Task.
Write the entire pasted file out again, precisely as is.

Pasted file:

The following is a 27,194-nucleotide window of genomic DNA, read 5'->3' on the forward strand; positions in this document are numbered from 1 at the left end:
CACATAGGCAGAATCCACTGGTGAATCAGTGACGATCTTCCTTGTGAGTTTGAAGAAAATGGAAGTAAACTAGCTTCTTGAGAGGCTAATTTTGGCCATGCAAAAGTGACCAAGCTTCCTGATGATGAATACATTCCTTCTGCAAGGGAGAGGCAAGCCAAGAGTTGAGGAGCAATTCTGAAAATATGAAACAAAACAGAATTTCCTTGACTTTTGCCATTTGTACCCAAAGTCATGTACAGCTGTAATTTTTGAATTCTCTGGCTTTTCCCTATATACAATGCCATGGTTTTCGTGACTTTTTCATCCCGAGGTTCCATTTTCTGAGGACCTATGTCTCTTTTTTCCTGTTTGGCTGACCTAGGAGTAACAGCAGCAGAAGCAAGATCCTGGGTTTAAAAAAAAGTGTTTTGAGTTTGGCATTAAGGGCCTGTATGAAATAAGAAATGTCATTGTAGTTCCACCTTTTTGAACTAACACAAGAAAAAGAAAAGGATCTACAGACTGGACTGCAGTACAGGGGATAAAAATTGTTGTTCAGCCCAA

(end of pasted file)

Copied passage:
The following is a 27,194-nucleotide window of genomic DNA, read 5'->3' on the forward strand; positions in this document are numbered from 1 at the left end:
CACATAGGCAGAATCCACTGGTGAATCAGTGACGATCTTCCTTGTGAGTTTGAAGAAAATGGAAGTAAACTAGCTTCTTGAGAGGCTAATTTTGGCCATGCAAAAGTGACCAAGCTTCCTGATGATGAATACATTCCTTCTGCAAGGGAGAGGCAAGCCAAGAGTTGAGGAGCAATTCTGAAAATATGAAACAAAACAGAATTTCCTTGACTTTTGCCATTTGTACCCAAAGTCATGTACAGCTGTAATTTTTGAATTCTCTGGCTTTTCCCTATATACAATGCCATGGTTTTCGTGACTTTTTCATCCCGAGGTTCCATTTTCTGAGGACCTATGTCTCTTTTTTCCTGTTTGGCTGACCTAGGAGTAACAGCAGCAGAAGCAAGATCCTGGGTTTAAAAAAAAGTGTTTTGAGTTTGGCATTAAGGGCCTGTATGAAATAAGAAATGTCATTGTAGTTCCACCTTTTTGAACTAACACAAGAAAAAGAAAAGGATCTACAGACTGGACTGCAGTACAGGGGATAAAAATTGTTGTTCAGCCCAA